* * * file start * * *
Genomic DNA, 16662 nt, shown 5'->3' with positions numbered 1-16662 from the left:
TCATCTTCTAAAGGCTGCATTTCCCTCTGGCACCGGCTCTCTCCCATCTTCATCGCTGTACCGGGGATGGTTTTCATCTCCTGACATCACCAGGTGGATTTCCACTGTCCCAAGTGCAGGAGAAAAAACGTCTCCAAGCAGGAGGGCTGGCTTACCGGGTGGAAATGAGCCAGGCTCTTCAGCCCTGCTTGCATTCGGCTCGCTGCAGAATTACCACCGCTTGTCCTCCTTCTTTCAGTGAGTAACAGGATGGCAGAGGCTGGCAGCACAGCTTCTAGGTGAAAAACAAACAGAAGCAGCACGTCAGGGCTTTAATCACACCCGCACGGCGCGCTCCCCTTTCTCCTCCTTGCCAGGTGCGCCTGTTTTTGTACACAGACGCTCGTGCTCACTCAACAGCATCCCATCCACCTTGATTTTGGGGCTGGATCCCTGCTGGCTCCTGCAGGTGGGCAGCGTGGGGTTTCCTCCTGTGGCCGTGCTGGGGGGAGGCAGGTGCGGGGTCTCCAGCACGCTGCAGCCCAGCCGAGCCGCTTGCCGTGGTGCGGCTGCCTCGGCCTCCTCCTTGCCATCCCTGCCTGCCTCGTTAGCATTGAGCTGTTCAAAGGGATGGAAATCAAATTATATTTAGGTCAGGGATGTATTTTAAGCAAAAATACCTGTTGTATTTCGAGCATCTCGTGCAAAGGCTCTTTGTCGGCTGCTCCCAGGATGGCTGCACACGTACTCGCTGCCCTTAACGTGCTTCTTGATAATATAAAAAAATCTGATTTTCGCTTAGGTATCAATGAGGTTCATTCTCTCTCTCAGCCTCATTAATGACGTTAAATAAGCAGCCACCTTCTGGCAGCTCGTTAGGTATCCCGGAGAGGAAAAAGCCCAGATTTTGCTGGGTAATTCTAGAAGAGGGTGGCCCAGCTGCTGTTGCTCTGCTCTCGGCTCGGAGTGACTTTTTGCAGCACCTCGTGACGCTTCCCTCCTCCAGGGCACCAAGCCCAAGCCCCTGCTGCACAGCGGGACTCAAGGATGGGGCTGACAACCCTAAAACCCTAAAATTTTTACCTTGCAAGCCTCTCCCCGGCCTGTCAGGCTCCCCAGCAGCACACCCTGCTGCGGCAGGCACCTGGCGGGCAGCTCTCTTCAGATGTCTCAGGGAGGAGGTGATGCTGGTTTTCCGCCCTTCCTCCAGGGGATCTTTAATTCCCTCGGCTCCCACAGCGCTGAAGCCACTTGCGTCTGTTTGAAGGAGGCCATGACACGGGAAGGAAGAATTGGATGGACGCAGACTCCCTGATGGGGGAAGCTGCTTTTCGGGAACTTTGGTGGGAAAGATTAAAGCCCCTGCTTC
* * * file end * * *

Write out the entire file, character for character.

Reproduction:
Genomic DNA, 16662 nt, shown 5'->3' with positions numbered 1-16662 from the left:
TCATCTTCTAAAGGCTGCATTTCCCTCTGGCACCGGCTCTCTCCCATCTTCATCGCTGTACCGGGGATGGTTTTCATCTCCTGACATCACCAGGTGGATTTCCACTGTCCCAAGTGCAGGAGAAAAAACGTCTCCAAGCAGGAGGGCTGGCTTACCGGGTGGAAATGAGCCAGGCTCTTCAGCCCTGCTTGCATTCGGCTCGCTGCAGAATTACCACCGCTTGTCCTCCTTCTTTCAGTGAGTAACAGGATGGCAGAGGCTGGCAGCACAGCTTCTAGGTGAAAAACAAACAGAAGCAGCACGTCAGGGCTTTAATCACACCCGCACGGCGCGCTCCCCTTTCTCCTCCTTGCCAGGTGCGCCTGTTTTTGTACACAGACGCTCGTGCTCACTCAACAGCATCCCATCCACCTTGATTTTGGGGCTGGATCCCTGCTGGCTCCTGCAGGTGGGCAGCGTGGGGTTTCCTCCTGTGGCCGTGCTGGGGGGAGGCAGGTGCGGGGTCTCCAGCACGCTGCAGCCCAGCCGAGCCGCTTGCCGTGGTGCGGCTGCCTCGGCCTCCTCCTTGCCATCCCTGCCTGCCTCGTTAGCATTGAGCTGTTCAAAGGGATGGAAATCAAATTATATTTAGGTCAGGGATGTATTTTAAGCAAAAATACCTGTTGTATTTCGAGCATCTCGTGCAAAGGCTCTTTGTCGGCTGCTCCCAGGATGGCTGCACACGTACTCGCTGCCCTTAACGTGCTTCTTGATAATATAAAAAAATCTGATTTTCGCTTAGGTATCAATGAGGTTCATTCTCTCTCTCAGCCTCATTAATGACGTTAAATAAGCAGCCACCTTCTGGCAGCTCGTTAGGTATCCCGGAGAGGAAAAAGCCCAGATTTTGCTGGGTAATTCTAGAAGAGGGTGGCCCAGCTGCTGTTGCTCTGCTCTCGGCTCGGAGTGACTTTTTGCAGCACCTCGTGACGCTTCCCTCCTCCAGGGCACCAAGCCCAAGCCCCTGCTGCACAGCGGGACTCAAGGATGGGGCTGACAACCCTAAAACCCTAAAATTTTTACCTTGCAAGCCTCTCCCCGGCCTGTCAGGCTCCCCAGCAGCACACCCTGCTGCGGCAGGCACCTGGCGGGCAGCTCTCTTCAGATGTCTCAGGGAGGAGGTGATGCTGGTTTTCCGCCCTTCCTCCAGGGGATCTTTAATTCCCTCGGCTCCCACAGCGCTGAAGCCACTTGCGTCTGTTTGAAGGAGGCCATGACACGGGAAGGAAGAATTGGATGGACGCAGACTCCCTGATGGGGGAAGCTGCTTTTCGGGAACTTTGGTGGGAAAGATTAAAGCCCCTGCTTC